Hear it from the expert: Malathi Mohan, Food Service Management and Nutrition Professor and Specialist and erstwhile President of the Indian Dietetics Association, has this to say;

VEGETARIANISM FOR HEALTH!
Vegetarian Diet
– High in complex carbohydrates, fiber content and poly-unsaturated fats
with less or absent saturated fats (exceptions being coconut, milk and ghee)
– High in minerals and vitamins if judiciously used and consumed;
antioxidants are known to reduce heart disease and cancer
-Low in total fats and cholesterol
-Does lack in B12 and Omega3 fatty acids (for which supplements exist)

 

Non-vegetarian Diet

-Low in complex carbohydrates and fiber and high in saturated fats
– High in hormones which result in adverse health conditions
– Could contain high levels of mercury( some types of seafood)
– Contains high pesticide residue and is known to cause food poisoning

Convalescent diets are largely vegetarian, as they are easily digested. A veggie diet is also largely used in the treatment of renal diseases as the protein content is more manageable. It is also conducive to weight planning; a salad plate may look huge and bulky compared to a steak or burger but it is so much lower in calories (and tastes terrific!) Many spices and condiments used in the meatless diet have therapeutic and medicinal qualities. Even the Pranic healing system recommends the avoidance of meat and fish to facilitate healing, as their energy content is not as clean as that of vegetables and fruit.

If that hasn’t convinced you, here is another “inconvenient truth”; if the entire world turned vegetarian many of our environmental and energy problems would be solved. The world’s cattle consumes a quantity of food enough to satisfy the calorific requirements of 8.7 billion people** – so we would have enough to feed the world’s population and have some left over. According to PETA (People for the Ethical Treatment of Animals), “Most of us are environmentalists until we sit down to eat; America’s meat addiction is steadily poisoning and depleting our clean water, arable land, and fresh air. In fact, raising animals for food requires more water than all other uses of water combined, causes more water pollution than any other activity, is responsible for 85 percent of U.S. soil erosion, and requires one-third of all raw materials used in this country (with the air pollution that entails). According to the Environmental Protection Agency, hog, chicken, and cattle waste has polluted 35,000 miles of rivers in 22 states and contaminated groundwater in 17 states.” **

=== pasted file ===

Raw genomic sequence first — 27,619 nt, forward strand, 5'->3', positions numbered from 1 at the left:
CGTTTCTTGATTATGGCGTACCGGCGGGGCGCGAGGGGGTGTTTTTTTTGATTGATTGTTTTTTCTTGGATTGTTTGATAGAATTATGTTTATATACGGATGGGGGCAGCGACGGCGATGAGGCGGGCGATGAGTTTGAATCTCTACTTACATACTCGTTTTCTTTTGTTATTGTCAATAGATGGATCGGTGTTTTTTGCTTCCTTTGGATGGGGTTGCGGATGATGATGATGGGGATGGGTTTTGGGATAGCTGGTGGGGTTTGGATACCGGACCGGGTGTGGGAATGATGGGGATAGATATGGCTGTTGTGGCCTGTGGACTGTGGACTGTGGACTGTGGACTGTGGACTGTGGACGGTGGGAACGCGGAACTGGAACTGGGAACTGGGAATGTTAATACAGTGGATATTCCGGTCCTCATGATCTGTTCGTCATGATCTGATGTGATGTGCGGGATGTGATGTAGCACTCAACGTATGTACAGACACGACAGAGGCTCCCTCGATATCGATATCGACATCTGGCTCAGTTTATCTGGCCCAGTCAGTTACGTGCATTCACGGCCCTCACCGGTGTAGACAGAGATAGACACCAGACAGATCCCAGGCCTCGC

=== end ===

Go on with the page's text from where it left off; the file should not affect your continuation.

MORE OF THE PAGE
The Baha’i faith predicts that vegetables, food and grain are the food of the future. And research indicates that man will have to come full circle and revert to vegetarianism if wants to preserve his health, his earth and his elevated position in the food chain.

Sources:
*Dorland’s Medical Dictionary for Health Consumers. © 2007 by Saunders, an imprint of Elsevier, Inc.
**Quoted from the PETA Website
http://www.peta.org/about/faq-veg.asp ; http://www.peta.org/feat/earthday/index.html